template<typename E>
  E operator|(E lhs,E rhs){
    typedef typename
      std::underlying_type<E>::type underlying;
    return static_cast<E>(
      static_cast<underlying>(lhs) 
    | static_cast<underlying>(rhs));
  }

Then you could write mask::x | mask::y for some enumeration mask with enumerators x and y. The downside here is that it is too greedy: every type will match this template. Not only would you would be able to write:

  std::errc::bad_message | std::errc::broken_pipe

which is clearly nonsensical, but you would also be able to write:

  "some string" | "some other string"

though this would give a compile error on the use of std::underlying_type, since it is only defined for enumerations. There would also be potential clashes with other overloads of operator|, such as the one for std::launch.

What is needed is a constrained template, so only those types which you want to support the operator will match.

SFINAE to the rescue

SFINAE is a term coined by David Vandevoorde and Nicolai Josuttis in their book C++ Templates: The Complete Guide. It stands for ‘Substitution Failure is Not an Error’, and highlights a feature of expanding function templates during overload resolution: if substituting the template parameters into the function declaration fails to produce a valid declaration then the template is removed from the overload set without causing a compilation error.

This is a key feature used to constrain templates, both within the C++ Standard Library, and in many other libraries and application code. It is such a key feature that the C++ Standard Library even provides a library facility to assist with its use: std::enable_if.

We can therefore use it to constrain our template to just those scoped enumerations that we want to act as bitmasks (see Listing 1).

template<typename E>
struct enable_bitmask_operators{
    static constexpr bool enable=false;
};

template<typename E>

typename
  std::enable_if<enable_bitmask_operators<E>
     ::enable,E>::type

operator|(E lhs,E rhs){
  typedef typename std::underlying_type<E>
    ::type underlying;
  return static_cast<E>(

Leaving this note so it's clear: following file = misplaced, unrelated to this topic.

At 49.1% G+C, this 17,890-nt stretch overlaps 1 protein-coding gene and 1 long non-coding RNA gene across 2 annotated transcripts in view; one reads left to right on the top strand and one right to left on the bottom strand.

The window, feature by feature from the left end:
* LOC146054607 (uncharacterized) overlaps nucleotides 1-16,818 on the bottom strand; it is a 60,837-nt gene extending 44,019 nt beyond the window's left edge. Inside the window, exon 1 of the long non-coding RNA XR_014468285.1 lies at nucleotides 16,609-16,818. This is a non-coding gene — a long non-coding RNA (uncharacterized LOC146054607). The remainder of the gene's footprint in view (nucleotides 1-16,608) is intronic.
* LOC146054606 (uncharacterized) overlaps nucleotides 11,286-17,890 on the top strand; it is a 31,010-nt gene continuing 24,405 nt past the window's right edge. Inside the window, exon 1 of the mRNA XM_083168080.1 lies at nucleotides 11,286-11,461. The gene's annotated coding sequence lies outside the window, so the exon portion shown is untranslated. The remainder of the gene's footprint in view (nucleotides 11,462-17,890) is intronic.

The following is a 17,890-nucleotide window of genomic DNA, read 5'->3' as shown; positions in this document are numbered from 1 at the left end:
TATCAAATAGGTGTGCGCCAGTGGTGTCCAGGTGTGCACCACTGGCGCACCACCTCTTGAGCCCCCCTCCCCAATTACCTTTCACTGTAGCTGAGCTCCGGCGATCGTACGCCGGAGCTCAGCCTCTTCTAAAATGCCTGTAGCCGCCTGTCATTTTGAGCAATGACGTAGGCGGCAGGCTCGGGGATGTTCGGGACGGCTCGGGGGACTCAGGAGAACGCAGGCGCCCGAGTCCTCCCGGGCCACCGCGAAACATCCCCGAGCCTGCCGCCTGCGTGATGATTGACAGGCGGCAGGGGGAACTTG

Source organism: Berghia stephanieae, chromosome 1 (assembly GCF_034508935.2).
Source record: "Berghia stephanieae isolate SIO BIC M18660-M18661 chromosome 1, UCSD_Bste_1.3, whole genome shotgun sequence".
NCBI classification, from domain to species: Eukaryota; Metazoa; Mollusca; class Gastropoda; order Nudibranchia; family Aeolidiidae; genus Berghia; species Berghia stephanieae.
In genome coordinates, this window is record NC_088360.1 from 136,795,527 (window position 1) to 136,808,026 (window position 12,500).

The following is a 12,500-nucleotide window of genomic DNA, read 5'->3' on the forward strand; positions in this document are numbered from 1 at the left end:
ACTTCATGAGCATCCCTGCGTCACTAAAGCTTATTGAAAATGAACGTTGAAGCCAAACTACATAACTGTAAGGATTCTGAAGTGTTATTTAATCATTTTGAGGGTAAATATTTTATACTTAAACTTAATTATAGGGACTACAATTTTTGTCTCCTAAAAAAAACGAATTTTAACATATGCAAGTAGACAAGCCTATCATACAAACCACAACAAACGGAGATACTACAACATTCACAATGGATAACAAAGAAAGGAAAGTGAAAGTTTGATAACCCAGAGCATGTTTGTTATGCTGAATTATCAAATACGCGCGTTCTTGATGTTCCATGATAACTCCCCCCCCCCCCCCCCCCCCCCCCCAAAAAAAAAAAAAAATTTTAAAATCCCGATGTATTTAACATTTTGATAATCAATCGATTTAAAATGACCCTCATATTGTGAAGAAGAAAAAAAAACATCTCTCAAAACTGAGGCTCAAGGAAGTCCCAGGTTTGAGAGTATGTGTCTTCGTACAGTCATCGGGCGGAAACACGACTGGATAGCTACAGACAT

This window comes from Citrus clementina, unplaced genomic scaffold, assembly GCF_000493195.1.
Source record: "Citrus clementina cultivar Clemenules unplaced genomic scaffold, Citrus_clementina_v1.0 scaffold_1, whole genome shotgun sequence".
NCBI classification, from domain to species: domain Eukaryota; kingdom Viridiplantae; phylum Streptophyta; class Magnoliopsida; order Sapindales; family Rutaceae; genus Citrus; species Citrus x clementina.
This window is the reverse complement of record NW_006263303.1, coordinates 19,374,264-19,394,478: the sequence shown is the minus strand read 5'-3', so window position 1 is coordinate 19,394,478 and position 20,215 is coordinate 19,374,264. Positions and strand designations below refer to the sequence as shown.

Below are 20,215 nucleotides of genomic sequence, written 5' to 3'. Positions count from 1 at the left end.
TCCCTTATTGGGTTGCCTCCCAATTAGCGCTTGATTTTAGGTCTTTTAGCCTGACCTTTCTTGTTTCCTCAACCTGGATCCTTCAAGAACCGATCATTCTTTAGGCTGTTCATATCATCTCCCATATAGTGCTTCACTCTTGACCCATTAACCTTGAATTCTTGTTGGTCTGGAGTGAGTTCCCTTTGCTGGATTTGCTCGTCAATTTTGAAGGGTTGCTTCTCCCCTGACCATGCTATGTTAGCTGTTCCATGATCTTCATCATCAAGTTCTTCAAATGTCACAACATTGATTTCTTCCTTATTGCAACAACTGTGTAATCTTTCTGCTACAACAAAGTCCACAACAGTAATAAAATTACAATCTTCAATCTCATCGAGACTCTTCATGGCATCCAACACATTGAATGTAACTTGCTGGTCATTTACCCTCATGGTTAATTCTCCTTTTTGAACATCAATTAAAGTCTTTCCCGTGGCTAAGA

static_cast<underlying>(lhs) 
  | static_cast<underlying>(rhs));
}
			
Listing 1

If enable_bitmask_operators<E>::enable is false (which it is unless specialized) then:

  std::enable_if<enable_bitmask_operators<E>
     ::enable,E>::type

will not exist, and so this operator| will be discarded without error. It will thus not compete with other overloads of operator|, and the compilation will fail if and only if there are no other matching overloads.

  std::errc::bad_message | std::errc::broken_pipe

will thus fail to compile, whilst

  std::launch::async | std::launch::deferred

will continue to work.

For those types that we do want to work as bitmasks, we can then just specialize enable_bitmask_operators:

    enum class my_bitmask{
        first=1,second=2,third=4
    }:
    template<>
    struct enable_bitmask_operators<my_bitmask>{
        static constexpr bool enable=true;
    };

Now, std::enable_if<enable_bitmask_operators<E>::enable,E>::type will exist when E is my_bitmask, so this operator| will be considered by overload resolution, and my_bitmask::first | my_bitmask::second will now compile.

Final code

The final code is available as a header file along with a simple example demonstrating its use (see https://www.justsoftwaresolutions.co.uk/cplusplus/using-enum-classes-as-bitfields.html). It has been tested with g++ 4.7, 4.8 and 4.9 in C++11 mode, and with MSVC 2012 and 2013, and is released under the Boost Software License.

Overload Journal #132 - April 2016 + Programming Topics